Objection 1 – “My money is my own.”
Answer: Christ might have said, “My blood is my own, my life is my own”…then where should we have been?

Objection 2 – “The poor are undeserving”
Answer: Christ might have said, “The are wicked rebels…shall I lay down my life for these? I will give to the good angels.” But no, he left the ninety-nine, and came after the lost. He gave his blood for the undeserving.

Objection 3 –“The poor may abuse it.”
Answer: Christ might have said the same; yea, with far greater truth. Christ knew that thousands would trample his blood under their feet; that most would despise it; that many would make it an excuse for sinning more; yet he gave his own blood.

Oh Dear Christians! If you would be like Christ, give much, give often, give freely, to the vile and poor, the thankless and the undeserving. Christ is glorious and happy and so will you be. It is not your money I want, but your happiness. Remember his own word, “It is more blessed to give than to receive.”

-quoted in Generous Justice, Timothy Keller, pg. 108

Note, you may still hold that governmental redistribution of economic goods is unwise, stretches beyond the government’s actual scope of authority, and is actually unhelpful for the poor–that’s fine. But God forbid that ever bleeds into an overall attitude of disregard for the poor. Objections like these should never be at the heart of any Christian who has received and understood the Gospel. The Gospel is about a God who saves by sheer grace, giving freely of himself to the undeserving. That needs to sink down deep into our minds, our souls, and reshape the way we approach even our own heart-motives for taking the economic positions we do.

If you don’t think the government should be the main source of aid, then make sure you are giving yourself, either directly, or through a church body. If you’re arguing for what you deem to be a wiser fiscal policy, beware that any of these creeping self-righteous attitudes infect your logic and your rhetoric, especially if you’re going to talk about your Christian ethics in other areas of political concern. The bottom-line with everything is: when it comes to the poor, don’t forget the Gospel.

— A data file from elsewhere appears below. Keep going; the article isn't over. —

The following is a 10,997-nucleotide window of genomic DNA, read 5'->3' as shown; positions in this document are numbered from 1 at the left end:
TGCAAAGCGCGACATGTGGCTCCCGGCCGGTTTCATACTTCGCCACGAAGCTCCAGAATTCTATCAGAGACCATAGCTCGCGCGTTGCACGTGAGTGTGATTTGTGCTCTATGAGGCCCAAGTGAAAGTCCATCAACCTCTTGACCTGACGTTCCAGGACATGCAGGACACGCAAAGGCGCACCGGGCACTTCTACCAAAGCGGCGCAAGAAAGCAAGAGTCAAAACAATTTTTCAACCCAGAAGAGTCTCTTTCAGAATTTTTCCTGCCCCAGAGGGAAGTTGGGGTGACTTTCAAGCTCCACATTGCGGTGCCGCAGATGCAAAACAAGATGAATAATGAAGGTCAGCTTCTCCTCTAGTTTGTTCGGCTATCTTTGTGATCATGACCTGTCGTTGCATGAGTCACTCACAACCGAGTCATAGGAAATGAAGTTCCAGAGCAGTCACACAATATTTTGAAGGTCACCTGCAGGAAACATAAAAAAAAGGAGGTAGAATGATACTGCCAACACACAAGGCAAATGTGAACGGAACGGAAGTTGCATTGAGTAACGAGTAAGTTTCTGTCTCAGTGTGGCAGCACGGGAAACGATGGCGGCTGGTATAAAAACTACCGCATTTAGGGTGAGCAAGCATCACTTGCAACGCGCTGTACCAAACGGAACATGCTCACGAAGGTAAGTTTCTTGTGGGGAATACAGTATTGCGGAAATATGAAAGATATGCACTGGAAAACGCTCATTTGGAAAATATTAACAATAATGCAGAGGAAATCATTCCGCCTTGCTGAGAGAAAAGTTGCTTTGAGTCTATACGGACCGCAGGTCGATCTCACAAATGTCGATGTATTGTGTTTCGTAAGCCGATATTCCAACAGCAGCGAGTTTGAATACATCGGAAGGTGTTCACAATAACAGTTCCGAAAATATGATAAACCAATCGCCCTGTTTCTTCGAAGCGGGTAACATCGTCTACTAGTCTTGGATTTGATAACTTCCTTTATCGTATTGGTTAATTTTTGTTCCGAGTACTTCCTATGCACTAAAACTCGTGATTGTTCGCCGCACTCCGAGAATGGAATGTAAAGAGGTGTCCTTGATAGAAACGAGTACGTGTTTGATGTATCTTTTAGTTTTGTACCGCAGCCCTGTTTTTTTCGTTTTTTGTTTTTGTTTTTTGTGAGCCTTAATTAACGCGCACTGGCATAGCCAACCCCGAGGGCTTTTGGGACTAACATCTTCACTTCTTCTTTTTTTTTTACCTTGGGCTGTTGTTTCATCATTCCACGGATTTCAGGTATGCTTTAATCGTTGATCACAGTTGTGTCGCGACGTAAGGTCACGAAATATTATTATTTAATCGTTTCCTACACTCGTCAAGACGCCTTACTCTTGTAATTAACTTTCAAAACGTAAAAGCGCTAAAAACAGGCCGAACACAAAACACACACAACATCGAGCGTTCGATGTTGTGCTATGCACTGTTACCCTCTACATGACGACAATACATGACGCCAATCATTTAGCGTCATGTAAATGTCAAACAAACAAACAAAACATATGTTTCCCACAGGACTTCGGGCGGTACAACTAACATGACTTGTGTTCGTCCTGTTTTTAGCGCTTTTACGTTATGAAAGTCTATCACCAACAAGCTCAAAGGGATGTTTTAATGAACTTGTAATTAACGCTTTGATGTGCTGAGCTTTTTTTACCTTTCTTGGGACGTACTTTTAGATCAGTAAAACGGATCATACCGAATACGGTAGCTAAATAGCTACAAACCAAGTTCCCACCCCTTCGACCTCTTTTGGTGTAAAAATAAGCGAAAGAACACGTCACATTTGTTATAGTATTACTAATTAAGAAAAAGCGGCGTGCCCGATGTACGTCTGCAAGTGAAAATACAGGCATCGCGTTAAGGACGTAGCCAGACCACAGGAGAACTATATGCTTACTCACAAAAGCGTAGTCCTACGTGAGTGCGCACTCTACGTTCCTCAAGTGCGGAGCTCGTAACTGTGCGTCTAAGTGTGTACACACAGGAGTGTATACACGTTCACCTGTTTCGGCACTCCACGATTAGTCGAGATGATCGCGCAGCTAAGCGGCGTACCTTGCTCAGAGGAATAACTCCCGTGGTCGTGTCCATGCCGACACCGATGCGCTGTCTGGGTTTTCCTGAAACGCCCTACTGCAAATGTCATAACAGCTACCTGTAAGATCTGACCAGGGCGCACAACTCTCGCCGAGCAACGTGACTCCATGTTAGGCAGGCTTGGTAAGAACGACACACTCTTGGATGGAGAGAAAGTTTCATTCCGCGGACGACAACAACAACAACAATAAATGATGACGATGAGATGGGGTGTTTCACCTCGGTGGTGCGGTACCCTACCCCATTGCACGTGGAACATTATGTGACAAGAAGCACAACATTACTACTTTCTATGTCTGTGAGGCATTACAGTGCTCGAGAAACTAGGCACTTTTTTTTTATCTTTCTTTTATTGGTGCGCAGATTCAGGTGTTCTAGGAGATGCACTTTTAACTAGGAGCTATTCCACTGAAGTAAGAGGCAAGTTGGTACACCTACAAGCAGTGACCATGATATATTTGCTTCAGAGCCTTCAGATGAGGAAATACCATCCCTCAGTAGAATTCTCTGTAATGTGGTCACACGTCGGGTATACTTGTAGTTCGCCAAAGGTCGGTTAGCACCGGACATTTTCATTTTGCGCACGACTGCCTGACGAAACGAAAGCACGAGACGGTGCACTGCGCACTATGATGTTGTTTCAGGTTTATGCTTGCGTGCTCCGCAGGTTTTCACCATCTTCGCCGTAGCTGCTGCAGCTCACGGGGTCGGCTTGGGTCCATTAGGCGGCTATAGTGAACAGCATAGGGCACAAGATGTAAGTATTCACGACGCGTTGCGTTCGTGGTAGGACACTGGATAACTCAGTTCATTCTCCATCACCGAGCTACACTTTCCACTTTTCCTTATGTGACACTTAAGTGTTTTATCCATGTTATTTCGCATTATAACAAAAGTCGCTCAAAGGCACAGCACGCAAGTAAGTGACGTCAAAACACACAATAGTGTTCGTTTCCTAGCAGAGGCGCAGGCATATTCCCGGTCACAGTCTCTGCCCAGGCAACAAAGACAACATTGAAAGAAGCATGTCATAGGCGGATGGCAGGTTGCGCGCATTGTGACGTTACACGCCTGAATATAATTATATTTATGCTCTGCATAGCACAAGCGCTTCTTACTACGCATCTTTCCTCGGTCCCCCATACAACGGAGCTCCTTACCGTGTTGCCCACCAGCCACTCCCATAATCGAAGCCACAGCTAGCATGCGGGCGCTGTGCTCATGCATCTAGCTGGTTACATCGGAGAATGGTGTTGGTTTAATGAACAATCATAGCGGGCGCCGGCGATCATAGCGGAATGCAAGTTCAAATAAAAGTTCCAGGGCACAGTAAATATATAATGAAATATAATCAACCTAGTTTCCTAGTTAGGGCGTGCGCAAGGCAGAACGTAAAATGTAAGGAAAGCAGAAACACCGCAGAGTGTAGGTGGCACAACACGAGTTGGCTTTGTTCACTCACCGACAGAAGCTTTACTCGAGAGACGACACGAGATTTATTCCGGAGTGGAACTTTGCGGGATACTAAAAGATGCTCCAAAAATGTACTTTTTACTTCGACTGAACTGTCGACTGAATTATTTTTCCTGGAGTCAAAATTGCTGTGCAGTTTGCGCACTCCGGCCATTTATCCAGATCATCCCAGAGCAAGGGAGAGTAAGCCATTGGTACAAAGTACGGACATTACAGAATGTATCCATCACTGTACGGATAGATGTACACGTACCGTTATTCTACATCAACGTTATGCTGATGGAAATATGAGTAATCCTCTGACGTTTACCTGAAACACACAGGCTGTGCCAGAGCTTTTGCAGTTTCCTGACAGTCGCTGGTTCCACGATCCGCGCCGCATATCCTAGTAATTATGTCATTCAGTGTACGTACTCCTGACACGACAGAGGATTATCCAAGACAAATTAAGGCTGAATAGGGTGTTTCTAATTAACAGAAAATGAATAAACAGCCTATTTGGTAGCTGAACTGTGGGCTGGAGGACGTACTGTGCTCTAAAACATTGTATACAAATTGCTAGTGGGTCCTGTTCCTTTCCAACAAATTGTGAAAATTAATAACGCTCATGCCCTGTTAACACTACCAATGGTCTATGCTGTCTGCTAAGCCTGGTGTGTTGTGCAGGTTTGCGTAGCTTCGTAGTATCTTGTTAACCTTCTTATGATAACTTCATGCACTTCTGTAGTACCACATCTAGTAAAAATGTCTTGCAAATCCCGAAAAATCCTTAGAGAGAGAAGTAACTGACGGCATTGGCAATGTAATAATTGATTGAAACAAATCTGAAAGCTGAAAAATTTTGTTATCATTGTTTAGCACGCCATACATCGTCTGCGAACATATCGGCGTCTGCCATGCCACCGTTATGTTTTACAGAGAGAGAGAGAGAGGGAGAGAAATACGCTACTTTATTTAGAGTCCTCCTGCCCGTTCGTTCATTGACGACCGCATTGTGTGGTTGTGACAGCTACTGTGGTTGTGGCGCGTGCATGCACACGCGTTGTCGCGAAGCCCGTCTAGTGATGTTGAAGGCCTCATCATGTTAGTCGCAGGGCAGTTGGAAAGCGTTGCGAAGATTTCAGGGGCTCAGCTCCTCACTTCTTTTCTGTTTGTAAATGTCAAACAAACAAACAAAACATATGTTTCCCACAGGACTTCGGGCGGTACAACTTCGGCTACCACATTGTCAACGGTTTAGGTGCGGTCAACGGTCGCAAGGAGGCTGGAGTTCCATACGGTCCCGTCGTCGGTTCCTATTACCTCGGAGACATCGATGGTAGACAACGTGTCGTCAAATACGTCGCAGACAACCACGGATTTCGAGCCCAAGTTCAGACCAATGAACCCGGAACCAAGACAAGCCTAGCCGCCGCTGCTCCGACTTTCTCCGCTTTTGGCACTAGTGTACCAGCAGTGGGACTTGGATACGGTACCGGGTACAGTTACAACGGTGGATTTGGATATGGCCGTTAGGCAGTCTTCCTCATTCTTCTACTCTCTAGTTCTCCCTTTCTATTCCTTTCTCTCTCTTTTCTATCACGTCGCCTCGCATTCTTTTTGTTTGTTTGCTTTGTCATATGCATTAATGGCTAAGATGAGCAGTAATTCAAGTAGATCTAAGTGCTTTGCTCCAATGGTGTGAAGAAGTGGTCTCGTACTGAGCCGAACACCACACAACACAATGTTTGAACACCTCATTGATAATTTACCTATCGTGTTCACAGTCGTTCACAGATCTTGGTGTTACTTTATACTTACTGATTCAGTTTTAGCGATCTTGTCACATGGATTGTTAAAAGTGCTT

Soli Deo Gloria

What Marriage Is All About


Note the emotional tenor conveyed by the underline and punctuation. My wife is an expressive writer.

It’s February now, so thoughts of romance and love are in the air. As I think about my sweet McKenna, I’ve realized that great moments have not been lacking in our marriage. She’s kinda the best for all sorts of reasons–one of which is her ability to constantly surprise me.

This was easily one of my favorites so far.

Admittedly I’ve only been at it a year and a half, but waking up to find this lovely little note on a Sunday morning (right before I had to get ready for church) was a humorous chance to be what I’m supposed to be as a husband–a sacrificial servant who dies to himself for the sake of his wife. (Eph. 5) And there was joy in that.

Obviously, killing one cockroach in the morning before work isn’t an extreme “death to self” moment. Yes, it was a truly GINORMOUS beast and put up a serious fight. At most though, I had to simply swallow the inconvenience of time wasted on a busy Sunday morning. Still, most of the time love looks like the little things. Yes, the dates, the romance, the big decisions, and all of the normal things that we focus on in a marriage are key, important, and foundational. And so is taking out the trash when she asks you the first time and cleaning up beard trimmings in the sink, even when you’d rather just sit down and watch TV, or read a book–without whining.